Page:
I am so excited about this– my work with Consano sparked the interest of a local news channel in Portland, KOIN, and yesterday they aired the story– it’s great!
You can see and read more here: Pediatrician-mom refuses to give in to rare brain tumor. I’ll be honest– I was a little tiny bit dreading hearing my voice on the recording, and seeing myself on camera– in the past I’d been approached a few times by reporters while out and about to get a “person on the street” comment– and I’d always deflect and keep walking by. I have never liked the way I sound or look on film… a bit self-conscious about it all. There’s no re-do, you know? Whatever you look like or say is there for good! And… I feel like these moments are the most awkward for me– seems like being on camera is the best way to guarantee my pants are tucked into my socks, or I have a visible bugger in my nose or something. Not that this ever happened… no it did not.
BUT. Enter brain cancer. Yep– everything has changed, including my desire to be on TV– as you’ve read, one of my main goals is raising awareness, as well as funding for more research. So, when I was introduced to one of the KOIN morning show hosts, Jenny Hansson, she thought my story would fit in one of the segments she does each week called “Positive Vibes,” — and I agreed whole-heartedly. I was nervous– but PUMPED. In order to reach my goals– there isn’t any getting around it– I need to talk about what’s happening, what’s needed, and how we can make it happen.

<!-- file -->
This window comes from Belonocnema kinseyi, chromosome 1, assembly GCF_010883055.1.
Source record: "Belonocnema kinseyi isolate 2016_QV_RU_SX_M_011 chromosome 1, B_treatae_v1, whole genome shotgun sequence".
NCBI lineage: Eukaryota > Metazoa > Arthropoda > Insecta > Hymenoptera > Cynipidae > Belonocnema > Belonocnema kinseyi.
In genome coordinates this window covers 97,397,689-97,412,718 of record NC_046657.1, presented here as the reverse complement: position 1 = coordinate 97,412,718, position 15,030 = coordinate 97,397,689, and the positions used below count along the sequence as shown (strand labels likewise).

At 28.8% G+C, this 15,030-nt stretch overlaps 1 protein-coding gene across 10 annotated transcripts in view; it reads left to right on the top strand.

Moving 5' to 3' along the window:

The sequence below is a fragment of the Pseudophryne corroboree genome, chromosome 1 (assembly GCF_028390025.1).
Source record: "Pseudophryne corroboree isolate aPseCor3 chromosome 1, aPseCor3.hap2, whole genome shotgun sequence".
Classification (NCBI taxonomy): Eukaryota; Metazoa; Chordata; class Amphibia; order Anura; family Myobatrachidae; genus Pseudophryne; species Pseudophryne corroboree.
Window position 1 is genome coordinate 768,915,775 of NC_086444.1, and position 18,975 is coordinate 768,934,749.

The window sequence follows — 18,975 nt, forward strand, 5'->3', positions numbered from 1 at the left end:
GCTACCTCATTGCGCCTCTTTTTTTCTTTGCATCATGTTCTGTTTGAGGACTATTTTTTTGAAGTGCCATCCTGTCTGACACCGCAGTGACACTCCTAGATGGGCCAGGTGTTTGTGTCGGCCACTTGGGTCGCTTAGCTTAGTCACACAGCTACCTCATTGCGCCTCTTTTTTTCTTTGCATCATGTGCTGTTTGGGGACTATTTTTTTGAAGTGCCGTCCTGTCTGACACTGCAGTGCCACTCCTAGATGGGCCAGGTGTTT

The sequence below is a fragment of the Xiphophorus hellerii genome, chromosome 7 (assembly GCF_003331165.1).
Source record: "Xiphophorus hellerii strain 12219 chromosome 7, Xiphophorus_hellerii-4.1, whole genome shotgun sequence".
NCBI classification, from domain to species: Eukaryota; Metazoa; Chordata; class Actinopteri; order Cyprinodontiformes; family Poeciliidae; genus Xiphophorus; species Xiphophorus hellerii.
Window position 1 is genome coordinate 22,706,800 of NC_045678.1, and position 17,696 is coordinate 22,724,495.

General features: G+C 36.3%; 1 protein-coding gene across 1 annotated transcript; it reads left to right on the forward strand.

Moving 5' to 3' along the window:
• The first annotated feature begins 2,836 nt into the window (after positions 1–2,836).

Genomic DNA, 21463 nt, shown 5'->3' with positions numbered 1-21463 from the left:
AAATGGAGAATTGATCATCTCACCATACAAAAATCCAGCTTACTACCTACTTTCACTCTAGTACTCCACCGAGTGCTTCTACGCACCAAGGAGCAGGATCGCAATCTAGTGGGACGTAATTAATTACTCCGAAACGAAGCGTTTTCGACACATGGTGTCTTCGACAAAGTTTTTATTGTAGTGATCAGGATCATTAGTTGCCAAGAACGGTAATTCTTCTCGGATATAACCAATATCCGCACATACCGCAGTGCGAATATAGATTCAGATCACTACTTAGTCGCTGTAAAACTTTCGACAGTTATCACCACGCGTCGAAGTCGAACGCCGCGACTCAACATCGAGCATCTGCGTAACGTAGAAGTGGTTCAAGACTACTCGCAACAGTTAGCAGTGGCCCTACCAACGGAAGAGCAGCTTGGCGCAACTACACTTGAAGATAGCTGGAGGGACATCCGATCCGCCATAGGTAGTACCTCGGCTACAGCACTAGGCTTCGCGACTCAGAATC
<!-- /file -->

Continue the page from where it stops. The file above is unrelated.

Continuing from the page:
Before the interview happened, someone asked me if I was nervous about what I was going to say– the funny thing is that the talking expectation was the least nerve-wracking part of the whole thing. Unfortunately over the past few months I’ve become somewhat of an expert on oligos, and certainly on being an oligo patient, and have heard the experts in the field disagree on what my treatment course should be– that’s because the evidence isn’t there one way or another– no one knows for sure what the best thing to do is. This is why we MUST have more research. I could talk about that all day– although we joked that maybe someone should hold up a big cue card behind the camera that said BRAIN CANCER to remind me what the topic at hand was… just in case I forgot.
What took more brain power to prepare was figuring out what to wear on TV. A quick google search told me
-don’t wear white
-don’t wear black
-make sure you are comfortable
-don’t wear anything that has a pattern
-don’t wear anything that might make noises that could be picked up by the microphone.
I mean… after reading these lists it seemed like I had nothing that would solve what seemed to be the biggest word problem I’d done since 5th grade. “You have 9 sweaters and 3 are black and 2 are patterned and — blah blah– what do you wear!?” I definitely didn’t want to be remembered for what I was wearing– I was hoping not to make a faux pas. With the help of one of my dear friends, who has been filmed a few times and so knew the ropes, I finally picked something and went on with it.
What was funny, though, was that Jenny, the news caster, had a patterned skirt and was wearing a white top under a black coat– breaking all these rules! I told her about the online “research” I had done– and she said that the newer cameras they use can handle anything– so those rules online no longer apply! Good to know, should I be on TV again.
Overall, I’d say, that all that worry was for naught– I had a lot of fun doing the interview, and am really thankful to both KOIN and to one of my doctors over at OHSU for participating. I’m not saying I will be trying to do this often, but now I know that if given the opportunity, I’d love to do it again.
Have you been on TV? Give me your best tips!